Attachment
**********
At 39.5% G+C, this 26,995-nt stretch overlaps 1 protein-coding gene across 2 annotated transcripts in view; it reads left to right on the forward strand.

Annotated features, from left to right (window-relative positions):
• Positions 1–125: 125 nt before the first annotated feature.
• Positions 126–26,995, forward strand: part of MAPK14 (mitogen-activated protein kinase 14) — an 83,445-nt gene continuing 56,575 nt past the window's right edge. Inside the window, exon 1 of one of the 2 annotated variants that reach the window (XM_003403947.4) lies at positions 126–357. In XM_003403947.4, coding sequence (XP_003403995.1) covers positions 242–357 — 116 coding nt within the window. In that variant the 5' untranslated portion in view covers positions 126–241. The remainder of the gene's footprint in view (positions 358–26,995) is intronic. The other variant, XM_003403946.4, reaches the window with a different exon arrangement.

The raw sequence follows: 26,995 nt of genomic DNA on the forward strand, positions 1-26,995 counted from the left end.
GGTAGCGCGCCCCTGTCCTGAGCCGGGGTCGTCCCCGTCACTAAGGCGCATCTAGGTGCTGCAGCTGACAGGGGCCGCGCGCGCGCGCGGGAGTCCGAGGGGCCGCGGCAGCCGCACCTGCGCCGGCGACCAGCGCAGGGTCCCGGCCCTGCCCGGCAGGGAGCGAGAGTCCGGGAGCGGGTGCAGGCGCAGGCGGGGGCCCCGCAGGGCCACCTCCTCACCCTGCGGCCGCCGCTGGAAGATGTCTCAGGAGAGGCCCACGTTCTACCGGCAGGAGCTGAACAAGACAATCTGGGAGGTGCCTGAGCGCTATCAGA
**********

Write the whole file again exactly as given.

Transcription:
At 39.5% G+C, this 26,995-nt stretch overlaps 1 protein-coding gene across 2 annotated transcripts in view; it reads left to right on the forward strand.

Annotated features, from left to right (window-relative positions):
• Positions 1–125: 125 nt before the first annotated feature.
• Positions 126–26,995, forward strand: part of MAPK14 (mitogen-activated protein kinase 14) — an 83,445-nt gene continuing 56,575 nt past the window's right edge. Inside the window, exon 1 of one of the 2 annotated variants that reach the window (XM_003403947.4) lies at positions 126–357. In XM_003403947.4, coding sequence (XP_003403995.1) covers positions 242–357 — 116 coding nt within the window. In that variant the 5' untranslated portion in view covers positions 126–241. The remainder of the gene's footprint in view (positions 358–26,995) is intronic. The other variant, XM_003403946.4, reaches the window with a different exon arrangement.

The raw sequence follows: 26,995 nt of genomic DNA on the forward strand, positions 1-26,995 counted from the left end.
GGTAGCGCGCCCCTGTCCTGAGCCGGGGTCGTCCCCGTCACTAAGGCGCATCTAGGTGCTGCAGCTGACAGGGGCCGCGCGCGCGCGCGGGAGTCCGAGGGGCCGCGGCAGCCGCACCTGCGCCGGCGACCAGCGCAGGGTCCCGGCCCTGCCCGGCAGGGAGCGAGAGTCCGGGAGCGGGTGCAGGCGCAGGCGGGGGCCCCGCAGGGCCACCTCCTCACCCTGCGGCCGCCGCTGGAAGATGTCTCAGGAGAGGCCCACGTTCTACCGGCAGGAGCTGAACAAGACAATCTGGGAGGTGCCTGAGCGCTATCAGA